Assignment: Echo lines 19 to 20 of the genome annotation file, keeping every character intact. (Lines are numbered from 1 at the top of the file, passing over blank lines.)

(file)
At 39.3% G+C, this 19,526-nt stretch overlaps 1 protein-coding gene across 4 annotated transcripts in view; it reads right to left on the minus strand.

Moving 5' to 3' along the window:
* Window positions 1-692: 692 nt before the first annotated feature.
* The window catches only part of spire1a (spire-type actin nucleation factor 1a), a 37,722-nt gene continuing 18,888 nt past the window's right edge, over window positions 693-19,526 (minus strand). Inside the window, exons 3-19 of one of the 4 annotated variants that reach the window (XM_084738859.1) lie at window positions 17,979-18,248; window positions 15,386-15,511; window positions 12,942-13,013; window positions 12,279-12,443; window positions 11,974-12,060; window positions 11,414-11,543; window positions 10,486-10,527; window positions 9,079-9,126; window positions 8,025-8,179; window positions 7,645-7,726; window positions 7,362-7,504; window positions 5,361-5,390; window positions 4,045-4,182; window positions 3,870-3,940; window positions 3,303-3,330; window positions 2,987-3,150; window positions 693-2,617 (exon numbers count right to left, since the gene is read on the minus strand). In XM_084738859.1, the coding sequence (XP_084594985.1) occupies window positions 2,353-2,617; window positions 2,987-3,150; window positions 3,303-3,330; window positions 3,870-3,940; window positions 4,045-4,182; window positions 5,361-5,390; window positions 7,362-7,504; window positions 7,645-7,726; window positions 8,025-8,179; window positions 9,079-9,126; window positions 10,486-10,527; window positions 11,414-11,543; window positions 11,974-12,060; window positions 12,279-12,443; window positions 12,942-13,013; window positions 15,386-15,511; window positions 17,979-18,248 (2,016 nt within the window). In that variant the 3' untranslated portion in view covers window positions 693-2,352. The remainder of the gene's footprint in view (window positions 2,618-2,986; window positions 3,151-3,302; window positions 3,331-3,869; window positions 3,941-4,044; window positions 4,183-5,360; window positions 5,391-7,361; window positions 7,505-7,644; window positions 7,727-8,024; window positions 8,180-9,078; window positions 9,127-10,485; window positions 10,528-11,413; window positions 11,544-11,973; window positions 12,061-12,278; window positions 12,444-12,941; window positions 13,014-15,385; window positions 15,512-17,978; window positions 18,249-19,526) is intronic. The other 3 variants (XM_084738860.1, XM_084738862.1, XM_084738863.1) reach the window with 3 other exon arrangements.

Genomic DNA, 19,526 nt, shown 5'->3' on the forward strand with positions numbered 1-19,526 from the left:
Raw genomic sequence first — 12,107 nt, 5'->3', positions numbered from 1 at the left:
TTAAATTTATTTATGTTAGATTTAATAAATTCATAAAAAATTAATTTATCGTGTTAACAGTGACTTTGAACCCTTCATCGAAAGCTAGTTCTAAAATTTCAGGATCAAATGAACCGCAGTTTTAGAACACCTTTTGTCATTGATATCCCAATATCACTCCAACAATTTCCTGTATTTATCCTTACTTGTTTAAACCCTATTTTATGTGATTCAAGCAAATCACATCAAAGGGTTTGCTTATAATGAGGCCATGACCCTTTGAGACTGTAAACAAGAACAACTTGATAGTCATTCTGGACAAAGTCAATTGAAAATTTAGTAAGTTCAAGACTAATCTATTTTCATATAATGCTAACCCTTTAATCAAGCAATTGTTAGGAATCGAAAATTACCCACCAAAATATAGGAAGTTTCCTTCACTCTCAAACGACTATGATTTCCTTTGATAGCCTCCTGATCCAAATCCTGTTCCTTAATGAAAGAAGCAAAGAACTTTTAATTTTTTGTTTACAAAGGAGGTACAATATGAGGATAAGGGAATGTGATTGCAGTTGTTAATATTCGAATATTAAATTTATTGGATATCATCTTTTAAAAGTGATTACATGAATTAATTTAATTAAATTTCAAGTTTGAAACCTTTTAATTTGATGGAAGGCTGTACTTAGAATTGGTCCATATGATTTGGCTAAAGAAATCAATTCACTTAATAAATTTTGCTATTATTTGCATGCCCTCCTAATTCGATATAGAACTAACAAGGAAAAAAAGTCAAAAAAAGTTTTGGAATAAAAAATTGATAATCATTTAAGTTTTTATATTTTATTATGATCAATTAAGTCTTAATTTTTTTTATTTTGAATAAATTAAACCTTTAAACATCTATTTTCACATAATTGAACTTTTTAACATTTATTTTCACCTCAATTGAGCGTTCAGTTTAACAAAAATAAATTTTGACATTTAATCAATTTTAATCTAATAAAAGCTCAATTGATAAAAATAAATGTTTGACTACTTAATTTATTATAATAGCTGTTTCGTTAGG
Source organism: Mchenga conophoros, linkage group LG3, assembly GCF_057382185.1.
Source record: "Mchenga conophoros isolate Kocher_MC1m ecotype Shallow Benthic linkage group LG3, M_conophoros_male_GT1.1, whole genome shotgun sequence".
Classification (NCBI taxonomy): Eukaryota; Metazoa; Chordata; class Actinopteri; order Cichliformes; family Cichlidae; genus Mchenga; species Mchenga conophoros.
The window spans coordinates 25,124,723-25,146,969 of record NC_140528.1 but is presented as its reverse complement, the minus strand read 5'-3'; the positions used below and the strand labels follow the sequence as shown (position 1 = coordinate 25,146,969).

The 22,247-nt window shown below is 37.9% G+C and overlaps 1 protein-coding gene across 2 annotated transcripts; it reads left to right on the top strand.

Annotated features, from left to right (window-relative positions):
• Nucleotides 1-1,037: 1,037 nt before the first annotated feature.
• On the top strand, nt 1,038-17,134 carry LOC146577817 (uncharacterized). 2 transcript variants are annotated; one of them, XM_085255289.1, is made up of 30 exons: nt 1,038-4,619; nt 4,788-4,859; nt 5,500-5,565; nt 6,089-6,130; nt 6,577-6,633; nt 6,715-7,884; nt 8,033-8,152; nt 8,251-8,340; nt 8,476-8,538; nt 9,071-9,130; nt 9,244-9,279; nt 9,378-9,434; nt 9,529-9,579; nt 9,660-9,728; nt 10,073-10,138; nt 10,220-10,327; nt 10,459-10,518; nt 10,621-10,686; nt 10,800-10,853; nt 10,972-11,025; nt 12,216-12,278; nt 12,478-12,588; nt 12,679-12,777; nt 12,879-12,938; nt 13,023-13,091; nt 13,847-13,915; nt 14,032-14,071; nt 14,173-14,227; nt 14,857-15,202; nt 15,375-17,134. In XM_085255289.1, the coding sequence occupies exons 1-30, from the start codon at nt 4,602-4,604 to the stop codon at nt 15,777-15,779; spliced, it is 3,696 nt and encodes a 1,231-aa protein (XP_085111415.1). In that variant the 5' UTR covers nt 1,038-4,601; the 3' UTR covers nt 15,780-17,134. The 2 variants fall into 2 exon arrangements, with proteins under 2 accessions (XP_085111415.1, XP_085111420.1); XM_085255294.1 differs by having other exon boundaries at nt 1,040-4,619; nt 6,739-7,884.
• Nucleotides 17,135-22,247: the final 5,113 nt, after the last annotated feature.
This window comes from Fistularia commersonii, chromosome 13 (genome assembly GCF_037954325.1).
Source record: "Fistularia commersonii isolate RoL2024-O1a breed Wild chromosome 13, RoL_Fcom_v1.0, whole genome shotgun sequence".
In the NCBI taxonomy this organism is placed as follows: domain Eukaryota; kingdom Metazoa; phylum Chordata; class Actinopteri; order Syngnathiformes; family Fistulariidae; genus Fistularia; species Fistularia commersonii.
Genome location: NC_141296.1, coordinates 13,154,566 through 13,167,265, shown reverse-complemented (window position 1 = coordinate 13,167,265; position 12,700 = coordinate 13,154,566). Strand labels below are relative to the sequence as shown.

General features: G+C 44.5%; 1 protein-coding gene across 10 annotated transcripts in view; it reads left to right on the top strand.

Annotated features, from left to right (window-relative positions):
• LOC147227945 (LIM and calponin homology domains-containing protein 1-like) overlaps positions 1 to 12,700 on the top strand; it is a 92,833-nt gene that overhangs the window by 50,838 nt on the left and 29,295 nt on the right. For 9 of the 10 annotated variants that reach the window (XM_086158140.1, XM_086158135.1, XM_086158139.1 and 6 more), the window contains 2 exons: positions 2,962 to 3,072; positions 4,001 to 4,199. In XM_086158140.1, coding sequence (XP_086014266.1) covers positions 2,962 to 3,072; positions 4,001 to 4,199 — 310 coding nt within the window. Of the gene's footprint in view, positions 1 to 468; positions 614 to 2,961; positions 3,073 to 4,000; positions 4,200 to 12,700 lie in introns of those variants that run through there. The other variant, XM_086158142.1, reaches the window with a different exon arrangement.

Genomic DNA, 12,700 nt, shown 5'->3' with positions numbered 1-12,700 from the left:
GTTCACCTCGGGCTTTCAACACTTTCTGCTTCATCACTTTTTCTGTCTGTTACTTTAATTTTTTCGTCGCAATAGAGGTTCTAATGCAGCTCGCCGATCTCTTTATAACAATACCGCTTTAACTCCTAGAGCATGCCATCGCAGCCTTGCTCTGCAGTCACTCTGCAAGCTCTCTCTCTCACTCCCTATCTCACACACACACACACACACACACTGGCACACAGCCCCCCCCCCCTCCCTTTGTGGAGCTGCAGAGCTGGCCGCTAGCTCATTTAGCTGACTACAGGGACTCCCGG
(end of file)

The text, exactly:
In the NCBI taxonomy this organism is placed as follows: domain Eukaryota; kingdom Metazoa; phylum Chordata; class Actinopteri; order Syngnathiformes; family Fistulariidae; genus Fistularia; species Fistularia commersonii.
Genome location: NC_141296.1, coordinates 13,154,566 through 13,167,265, shown reverse-complemented (window position 1 = coordinate 13,167,265; position 12,700 = coordinate 13,154,566). Strand labels below are relative to the sequence as shown.